Everybody Wants Some
Directed by Richard Linklater
Opens April 1
The first thing that struck me about Everybody Wants Some was that this was the movie Richard Linklater wanted to do immediately after Boyhood. Following that ambitious, miraculous attempt at a drama of life and maturation never precisely achieved before in fiction film, Linklater makes a movie about a bunch of college ball-players hanging out and looking for girls. Thumbnail descriptions never really do justice to the director’s films—they tend to consist of a milieu and a span of time—but Everybody Wants Some is entirely unapologetic about sticking to these guys shooting the shit, fucking around, and searching for prospects at the start of a new school year.
Taking the baton from Dazed and Confused—set on the ever-mythologized last day of high school—EWS picks up with flop-haired good kid Jake (Blake Jenner) on the equally formative opening week of college. Jake moves into the baseball team’s house and gets razzed and hazed as the New Guy, guilty until proven OK. While some school him and others take a while to make room for him, the movie ambles through their very end-of-the-70s options for going out at night—utterly realistic middle-of-the-road song highlights including “Take Your Time (Do It Right).” Jake sets his sights on one Beverly (Zoey Deutch) who singled him out while the gang was out cruising in a car; the year begins. Also: boldface fab casualwear, mustaches, theme parties, and a fresh-faced ensemble of actors whom we get to know as their characters get to know one another.
Everybody Wants Some reminds us just how unrivaled a filmmaker Linklater is—how, like few other filmmakers (and spiritually maybe like Truffaut), he’s someone you can grow up with and alongside, watching him watch you. He remains ever faithful to and grounded in the experiences and the feel of the era (in life, in history), without dissolving into a warm puddle of nostalgia as so many writer-directors would with semi-autobiographical material. (Linklater went to Sam Houston State University on a baseball scholarship, joining a close-knit team. “Not only do I remember these guys, I can tell you everything about them,” he wrote last December in Texas Monthly.) Maybe what’s impressive about Everybody Wants Some is how very humble its picture of these college kids is. And how many directors could accomplish something this effortlessly youthful over two decades after the definitive high school hang of Dazed and Confused?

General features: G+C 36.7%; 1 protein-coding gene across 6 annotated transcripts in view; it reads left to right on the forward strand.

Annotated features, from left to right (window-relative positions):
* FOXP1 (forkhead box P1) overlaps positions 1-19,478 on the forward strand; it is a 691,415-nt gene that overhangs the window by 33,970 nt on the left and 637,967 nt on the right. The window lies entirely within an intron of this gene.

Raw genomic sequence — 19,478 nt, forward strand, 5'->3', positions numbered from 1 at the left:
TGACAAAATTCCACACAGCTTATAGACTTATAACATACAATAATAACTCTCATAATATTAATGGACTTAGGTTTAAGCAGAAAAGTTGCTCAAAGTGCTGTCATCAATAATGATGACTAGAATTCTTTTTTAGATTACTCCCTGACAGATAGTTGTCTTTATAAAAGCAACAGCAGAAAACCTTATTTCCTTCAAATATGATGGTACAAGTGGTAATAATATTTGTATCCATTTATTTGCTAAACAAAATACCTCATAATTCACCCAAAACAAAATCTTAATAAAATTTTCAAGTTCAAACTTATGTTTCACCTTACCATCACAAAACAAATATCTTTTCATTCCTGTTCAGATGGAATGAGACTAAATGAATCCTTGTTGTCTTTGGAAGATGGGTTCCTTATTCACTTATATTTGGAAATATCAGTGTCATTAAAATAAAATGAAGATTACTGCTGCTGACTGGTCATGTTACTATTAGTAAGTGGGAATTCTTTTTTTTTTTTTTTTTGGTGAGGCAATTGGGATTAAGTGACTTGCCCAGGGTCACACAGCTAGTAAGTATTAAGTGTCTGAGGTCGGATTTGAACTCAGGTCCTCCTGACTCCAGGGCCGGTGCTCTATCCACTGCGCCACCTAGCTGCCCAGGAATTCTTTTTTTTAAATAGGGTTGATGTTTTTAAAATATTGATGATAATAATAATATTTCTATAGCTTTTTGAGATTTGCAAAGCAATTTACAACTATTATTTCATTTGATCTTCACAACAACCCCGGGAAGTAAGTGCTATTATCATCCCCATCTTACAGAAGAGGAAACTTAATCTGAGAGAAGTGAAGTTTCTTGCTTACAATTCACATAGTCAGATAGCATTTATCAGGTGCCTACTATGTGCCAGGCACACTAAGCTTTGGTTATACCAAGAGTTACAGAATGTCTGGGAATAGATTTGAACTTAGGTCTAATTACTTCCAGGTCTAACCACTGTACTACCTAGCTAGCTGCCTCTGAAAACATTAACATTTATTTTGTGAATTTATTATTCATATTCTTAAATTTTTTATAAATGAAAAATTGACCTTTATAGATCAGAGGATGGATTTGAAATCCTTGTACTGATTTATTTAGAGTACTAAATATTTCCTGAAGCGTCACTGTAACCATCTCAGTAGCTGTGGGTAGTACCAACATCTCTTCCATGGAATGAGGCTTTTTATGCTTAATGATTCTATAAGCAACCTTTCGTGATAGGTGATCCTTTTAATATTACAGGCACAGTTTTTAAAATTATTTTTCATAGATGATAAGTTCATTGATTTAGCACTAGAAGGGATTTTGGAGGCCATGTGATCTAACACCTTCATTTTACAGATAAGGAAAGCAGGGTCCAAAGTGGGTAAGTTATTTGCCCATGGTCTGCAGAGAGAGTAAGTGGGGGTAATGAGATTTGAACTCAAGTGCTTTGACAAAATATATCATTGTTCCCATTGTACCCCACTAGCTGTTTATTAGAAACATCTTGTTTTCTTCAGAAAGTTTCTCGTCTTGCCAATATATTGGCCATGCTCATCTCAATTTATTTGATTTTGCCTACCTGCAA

There’s a slightly preserved sensation about the world in Everybody Wants Some, coming 36 years after the golden days it depicts. Or maybe it’s the sense that those days have become irrecoverable in their innocence, overwhelmed by the noise of decade fashion and pop signifiers that have taken us further and further away from the singularity of experience. Linklater takes us back there, skating lightly on the surface with his young subjects, the year stretching out before them.